RALEIGH — The state House passed sweeping new abortion legislation Thursday after an emotional and partisan debate.
The House voted 74-41 to have state regulators review and strengthen regulations at abortion clinics. The vote followed three hours of debate, as people on both sides looked on from the House gallery.
Republicans said abortion clinics need stricter regulations in the wake of horrific discoveries at a Philadelphia clinic earlier this year.
Democrats called the bill an obvious push to shut down abortion clinics by requiring cost-prohibitive standards on par with those of surgery centers.
Abortion-rights groups have said the effort could close all but one abortion provider in the state, since only one meets the state’s current standards for ambulatory surgery centers.
“The bill is a decoy,” said state Rep. Alma Adams, D-Guilford. “(Clinics) will be put out of business. I truly believe that this bill is about limiting choices for women.”
Thursday’s vote came after a week-and-a-half of legislative wrangling and a rare threat of a veto from Republican Gov. Pat McCrory. He found himself at odds with social conservatives in the legislature’s GOP majority, but the House may have bridged that gap by tweaking the bill after conversations with administration officials.
The bill that emerged is a mishmash of new safety standards, health insurance restrictions — even a section on motorcycle safety. It moves to the Senate, which passed a similar abortion bill last week.
There’s no guarantee the Senate will agree to the House’s version. And McCrory, who promised not to sign new abortion restrictions during his campaign, hasn’t spoken publicly on the bill since threatening the Senate’s version Wednesday morning.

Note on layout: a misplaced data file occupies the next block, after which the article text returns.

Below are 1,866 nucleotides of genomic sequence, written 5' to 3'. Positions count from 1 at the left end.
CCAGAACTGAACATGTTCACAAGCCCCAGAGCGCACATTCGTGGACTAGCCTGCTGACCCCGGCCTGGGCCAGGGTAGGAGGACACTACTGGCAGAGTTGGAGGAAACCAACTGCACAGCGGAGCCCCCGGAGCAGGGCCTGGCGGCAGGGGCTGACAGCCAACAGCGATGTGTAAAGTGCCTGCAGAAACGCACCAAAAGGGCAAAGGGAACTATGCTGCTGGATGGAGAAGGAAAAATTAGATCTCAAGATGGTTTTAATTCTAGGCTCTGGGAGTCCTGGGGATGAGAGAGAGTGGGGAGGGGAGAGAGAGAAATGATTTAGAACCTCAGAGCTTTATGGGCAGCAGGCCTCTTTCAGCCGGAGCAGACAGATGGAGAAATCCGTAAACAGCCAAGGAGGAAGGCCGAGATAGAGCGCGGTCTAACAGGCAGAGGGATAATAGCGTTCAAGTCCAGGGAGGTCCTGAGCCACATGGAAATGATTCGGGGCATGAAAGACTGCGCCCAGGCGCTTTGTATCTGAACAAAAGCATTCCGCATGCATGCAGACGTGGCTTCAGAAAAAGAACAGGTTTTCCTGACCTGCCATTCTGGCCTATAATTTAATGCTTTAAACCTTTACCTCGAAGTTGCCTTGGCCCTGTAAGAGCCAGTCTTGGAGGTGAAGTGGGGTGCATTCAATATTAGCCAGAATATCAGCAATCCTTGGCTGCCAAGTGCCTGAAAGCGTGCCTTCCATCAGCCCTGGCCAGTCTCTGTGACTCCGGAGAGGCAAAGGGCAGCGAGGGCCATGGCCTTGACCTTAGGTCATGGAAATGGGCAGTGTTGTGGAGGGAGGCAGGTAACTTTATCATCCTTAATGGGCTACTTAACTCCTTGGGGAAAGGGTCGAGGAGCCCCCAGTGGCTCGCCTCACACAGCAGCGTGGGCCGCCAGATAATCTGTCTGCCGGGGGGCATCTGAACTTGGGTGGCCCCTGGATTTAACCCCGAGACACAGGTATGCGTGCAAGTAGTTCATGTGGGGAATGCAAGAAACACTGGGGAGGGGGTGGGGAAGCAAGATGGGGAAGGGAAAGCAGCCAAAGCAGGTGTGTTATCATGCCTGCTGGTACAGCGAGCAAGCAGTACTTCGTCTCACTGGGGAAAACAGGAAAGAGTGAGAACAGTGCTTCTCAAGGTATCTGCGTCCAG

North Carolina hasn’t updated clinic regulations since 1995. State Department of Health and Human Services Secretary Aldona Wos of Greensboro testified this week that it’s “unrealistic” to leave them unchanged. Wos told legislators that inspections are done every three to five years because of staffing issues.
During Thursday’s debate, both sides noted the state shut down two clinics, at least temporarily, earlier this year. Depending on who was talking, the shutdowns showed that current regulations work or that more stringent rules are needed.
Republican women in the House pushed hard against the notion that GOP leaders were using the bill to restrict abortions.
“This is not about shutting down centers,” said state Rep. Ruth Samuelson, R-Mecklenburg and one of the bill’s chief proponents. “Women will still have the right to choose. But as a result of this bill they will have the right to make that choice in a safe facility.”
Some Democrats said they were willing to have a bipartisan conversation about new rules, but they felt Republicans were rushing the issue through in the legislative session’s waning weeks.
Adams was one of several minority members to call out GOP members for failing to prove that North Carolina’s abortion clinics are unsafe.
She said the bill would make abortion clinics so rare as to push women into “the dark alleyways” of black market abortions.
“What a terrible day for North Carolina women,” Adams said. “Shame on us.
“Coat hangers. Do we want that blood on our hands? I do not.”